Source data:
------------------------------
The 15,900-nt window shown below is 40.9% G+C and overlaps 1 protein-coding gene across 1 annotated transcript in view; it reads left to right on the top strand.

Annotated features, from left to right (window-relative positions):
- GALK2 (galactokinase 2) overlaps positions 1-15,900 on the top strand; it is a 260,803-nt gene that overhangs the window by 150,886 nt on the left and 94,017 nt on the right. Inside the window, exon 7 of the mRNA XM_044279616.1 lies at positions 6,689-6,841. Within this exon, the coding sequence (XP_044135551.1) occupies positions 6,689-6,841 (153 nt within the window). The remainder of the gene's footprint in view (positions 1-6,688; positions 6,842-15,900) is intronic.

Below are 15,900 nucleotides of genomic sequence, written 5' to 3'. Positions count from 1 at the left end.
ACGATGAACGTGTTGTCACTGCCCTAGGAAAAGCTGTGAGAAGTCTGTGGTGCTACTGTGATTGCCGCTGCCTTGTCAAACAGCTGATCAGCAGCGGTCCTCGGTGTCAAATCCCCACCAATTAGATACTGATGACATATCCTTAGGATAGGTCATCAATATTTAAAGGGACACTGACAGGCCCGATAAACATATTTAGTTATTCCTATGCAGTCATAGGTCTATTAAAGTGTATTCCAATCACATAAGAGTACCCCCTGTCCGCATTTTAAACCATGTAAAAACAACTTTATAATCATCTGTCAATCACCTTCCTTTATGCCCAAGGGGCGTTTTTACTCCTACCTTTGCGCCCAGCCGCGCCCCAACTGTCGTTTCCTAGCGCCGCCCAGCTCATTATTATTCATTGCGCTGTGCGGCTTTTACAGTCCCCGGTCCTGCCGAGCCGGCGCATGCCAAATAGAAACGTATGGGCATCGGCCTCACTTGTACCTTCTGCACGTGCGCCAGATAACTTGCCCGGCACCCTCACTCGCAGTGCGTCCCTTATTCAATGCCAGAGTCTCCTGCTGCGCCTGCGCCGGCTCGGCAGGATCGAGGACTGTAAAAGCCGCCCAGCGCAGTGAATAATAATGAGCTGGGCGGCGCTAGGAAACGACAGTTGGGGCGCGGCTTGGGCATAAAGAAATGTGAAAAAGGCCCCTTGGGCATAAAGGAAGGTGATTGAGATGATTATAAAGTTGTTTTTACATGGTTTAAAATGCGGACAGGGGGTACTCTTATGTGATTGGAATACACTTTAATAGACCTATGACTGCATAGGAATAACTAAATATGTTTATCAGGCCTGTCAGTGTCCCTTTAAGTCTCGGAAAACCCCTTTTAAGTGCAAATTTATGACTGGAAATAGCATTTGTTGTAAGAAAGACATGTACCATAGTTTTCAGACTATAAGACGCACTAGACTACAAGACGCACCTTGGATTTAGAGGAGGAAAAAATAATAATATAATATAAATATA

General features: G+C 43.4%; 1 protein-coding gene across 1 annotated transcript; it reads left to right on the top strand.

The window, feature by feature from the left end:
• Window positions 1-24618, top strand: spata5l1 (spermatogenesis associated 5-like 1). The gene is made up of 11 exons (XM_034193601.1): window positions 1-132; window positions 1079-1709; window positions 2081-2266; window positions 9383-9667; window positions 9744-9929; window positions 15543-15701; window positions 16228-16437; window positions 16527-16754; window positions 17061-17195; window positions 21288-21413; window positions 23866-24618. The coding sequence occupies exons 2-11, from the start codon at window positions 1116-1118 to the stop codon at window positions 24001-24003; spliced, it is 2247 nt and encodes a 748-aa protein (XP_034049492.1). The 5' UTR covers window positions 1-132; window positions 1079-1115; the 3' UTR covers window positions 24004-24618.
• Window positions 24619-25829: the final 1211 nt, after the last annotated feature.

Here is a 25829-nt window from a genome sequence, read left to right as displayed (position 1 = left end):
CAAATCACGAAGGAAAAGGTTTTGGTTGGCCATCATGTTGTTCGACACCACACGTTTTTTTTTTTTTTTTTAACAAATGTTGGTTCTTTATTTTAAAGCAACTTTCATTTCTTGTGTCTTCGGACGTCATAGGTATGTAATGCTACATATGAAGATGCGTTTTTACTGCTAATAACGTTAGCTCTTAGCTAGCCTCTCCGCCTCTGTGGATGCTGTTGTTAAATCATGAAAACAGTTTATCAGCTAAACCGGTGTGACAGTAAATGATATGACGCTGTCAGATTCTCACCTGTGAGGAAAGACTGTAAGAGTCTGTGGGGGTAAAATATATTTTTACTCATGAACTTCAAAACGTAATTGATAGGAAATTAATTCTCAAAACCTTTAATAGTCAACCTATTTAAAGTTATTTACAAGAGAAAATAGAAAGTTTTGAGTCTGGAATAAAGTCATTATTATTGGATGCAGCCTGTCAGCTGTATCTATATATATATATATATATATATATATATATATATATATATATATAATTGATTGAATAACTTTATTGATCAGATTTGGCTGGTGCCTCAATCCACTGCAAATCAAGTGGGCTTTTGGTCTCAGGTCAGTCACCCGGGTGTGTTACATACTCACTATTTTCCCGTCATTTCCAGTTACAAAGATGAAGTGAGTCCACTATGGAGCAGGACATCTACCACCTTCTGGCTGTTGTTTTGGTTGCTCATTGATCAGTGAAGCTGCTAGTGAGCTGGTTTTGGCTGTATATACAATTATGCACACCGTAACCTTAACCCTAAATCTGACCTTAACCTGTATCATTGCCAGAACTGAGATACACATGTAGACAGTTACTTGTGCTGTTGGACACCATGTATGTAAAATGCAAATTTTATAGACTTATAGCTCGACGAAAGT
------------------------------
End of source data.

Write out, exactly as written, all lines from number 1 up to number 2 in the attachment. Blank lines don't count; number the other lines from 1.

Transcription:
The 15,900-nt window shown below is 40.9% G+C and overlaps 1 protein-coding gene across 1 annotated transcript in view; it reads left to right on the top strand.

Annotated features, from left to right (window-relative positions):